In the process of formulating the German government's goals for the next two years, a conflict has erupted between Finance Minister Olaf Scholz of the Social Democrats (SPD) and Defense Minister Annegret Kramp-Karrenbauer, chair of Chancellor Angela Merkel's Christian Democrats (CDU).
DER SPIEGEL has learned that the finance minister insisted that an increase in the defense budget to 2 percent of gross domestic product, as NATO member states have pledged to do, not be anchored in the coalition government's midterm assessment. The discord between the two apparently grew so heated that the Chancellery had to step in.
The disagreement between the Finance and Defense Ministries began over a seemingly innocuous passage in the assessment pertaining to security policy and the financing of the Bundeswehr, Germany's military.
Kramp-Karrenbauer's ministry wanted the passage to reflect the German government's intention to fulfill the 2014 NATO resolution and to increase its defense budget in the coming years to 2 percent of GDP. U.S. President Donald Trump, in particular, has repeatedly chastised the Germans for not yet having fulfilled that pledge.
Scholz, though, intervened. His ministry considers an increase in defense funding to 2 percent of GDP to be rather unrealistic since it would mean boosting the budget from its current level of almost 50 billion euros to more than 65 billion euros.
Fulfilling the Pledge
Scholz had engaged in a similarly passionate dispute with Kramp-Karrenbauer's predecessor Ursula von der Leyen -- who left the portfolio to take up her current position as president of the European Commission -- over whether Berlin should continue promising NATO that it would fulfill the 2014 pledge. Scholz ultimately won that battle and Germany told the alliance that it would only increase defense spending to 1.5 percent of GDP by 2024.
Scholz, who has a rather tepid relationship with von der Leyen, has not forgotten the battle with her. Which is why his ministry insisted on rather nebulous language when it came to formulating the midterm assessment. Once the Chancellery became involved, Scholz got his way, and the passage pertaining to Germany's commitment to NATO's 2-percent pledge was removed in its entirety.
The final version merely contains a sentence whereby Berlin aspires, "within the limits of budgetary feasibility," to achieve the 1.5-percent goal by 2024 and intends to "further increase" the defense budget "thereafter."
For the defense minister, the clash is more than just a side note to the difficult negotiations over the midterm assessment. She is under considerably more pressure from NATO to finally deliver on the 2-percent pledge than any other member of the German government. Just recently, at a meeting of NATO defense ministers in Brussels, Secretary General Jens Stoltenberg warned behind closed doors that the gradual increase to the German defense budget isn't enough. Further steps are necessary, he said. Burden sharing among the allies, he warned, would be a top issue at the NATO summit in December.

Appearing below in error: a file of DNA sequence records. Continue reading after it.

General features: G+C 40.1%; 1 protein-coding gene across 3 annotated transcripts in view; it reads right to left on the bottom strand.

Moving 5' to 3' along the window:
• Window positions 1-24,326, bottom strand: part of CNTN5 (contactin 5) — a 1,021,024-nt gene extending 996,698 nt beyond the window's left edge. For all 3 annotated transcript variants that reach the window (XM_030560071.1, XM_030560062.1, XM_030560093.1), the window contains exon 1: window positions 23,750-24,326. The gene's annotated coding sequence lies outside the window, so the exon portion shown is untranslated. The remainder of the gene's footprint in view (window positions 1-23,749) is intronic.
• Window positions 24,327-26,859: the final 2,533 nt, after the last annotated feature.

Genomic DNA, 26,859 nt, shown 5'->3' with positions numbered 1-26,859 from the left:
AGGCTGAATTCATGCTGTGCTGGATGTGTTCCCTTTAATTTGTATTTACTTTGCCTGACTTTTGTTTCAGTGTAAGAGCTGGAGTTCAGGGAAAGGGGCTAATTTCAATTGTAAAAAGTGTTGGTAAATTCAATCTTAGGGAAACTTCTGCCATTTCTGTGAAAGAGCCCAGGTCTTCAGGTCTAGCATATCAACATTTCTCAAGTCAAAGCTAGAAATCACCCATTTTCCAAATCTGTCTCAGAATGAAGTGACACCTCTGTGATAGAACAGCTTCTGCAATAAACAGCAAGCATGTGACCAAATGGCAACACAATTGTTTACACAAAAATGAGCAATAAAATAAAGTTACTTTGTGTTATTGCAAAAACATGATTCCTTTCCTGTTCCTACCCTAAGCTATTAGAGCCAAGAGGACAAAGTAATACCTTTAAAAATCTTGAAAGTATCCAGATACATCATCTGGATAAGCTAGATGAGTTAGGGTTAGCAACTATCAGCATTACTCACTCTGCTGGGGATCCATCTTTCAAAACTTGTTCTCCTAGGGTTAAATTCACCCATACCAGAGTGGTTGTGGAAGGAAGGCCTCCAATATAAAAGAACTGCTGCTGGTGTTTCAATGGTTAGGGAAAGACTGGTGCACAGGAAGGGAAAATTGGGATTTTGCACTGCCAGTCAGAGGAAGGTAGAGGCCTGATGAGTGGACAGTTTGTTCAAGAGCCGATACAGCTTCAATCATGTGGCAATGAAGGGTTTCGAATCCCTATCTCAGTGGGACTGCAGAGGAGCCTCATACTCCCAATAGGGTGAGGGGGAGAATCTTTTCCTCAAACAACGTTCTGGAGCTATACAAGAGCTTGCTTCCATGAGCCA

Inside the Defense Ministry, some are surprised that Kramp-Karrenbauer buckled in the dispute over the extremely sensitive passage. Critics speculate that her team may not have been aware of the political importance of the passage and say that such a thing would not have happened under von der Leyen. There is widespread frustration, with many having hoped that Kramp-Karrenbauer would flex her political muscles as chair of the CDU when it comes to increasing the German defense budget.
The incident is the last thing that Kramp-Karrenbauer needs. She recently became the target of derision after she went public with a rather half-baked plan for a German military mission in northern Syria. After laying low for a few days, she made an appearance on Thursday at the Bundeswehr University Munich, where she held a keynote address on security policy. In her speech, Kramp-Karrenbauer repeated her demand that Germany take on more responsibility in the world.
She also stayed true to her line on the defense budget, and even offered a concrete timeline. When it comes to defense funding, she said, Germany "needs an increase to 1.5 percent by 2024 and to 2 percent by 2031." Her goal, she said, is "well planned out and I am committed to it."
In her comments on the German pledge to NATO, Kramp-Karrenbauer sounded almost admonishing, saying it was important to fulfill that pledge even if "some people" didn't want to spend so much on the Bundeswehr. "For me, 'Made in Germany' has always carried the additional meaning that German promises can be depended on internationally," the defense minister said.
The U.S., in particular, will be keeping a close eye on the conflict over the NATO passages in the midterm assessment. U.S. Secretary of State Mike Pompeo arrived in Germany on Thursday and, like his boss Donald Trump, he has repeatedly gone after Germany due to what the U.S. sees as unfair burden sharing at NATO.
One can assume that when Pompeo meets with Kramp-Karrenbauer on Friday, he will ask why Germany's governing coalition isn't even able to anchor the 2-percent pledge its own government program.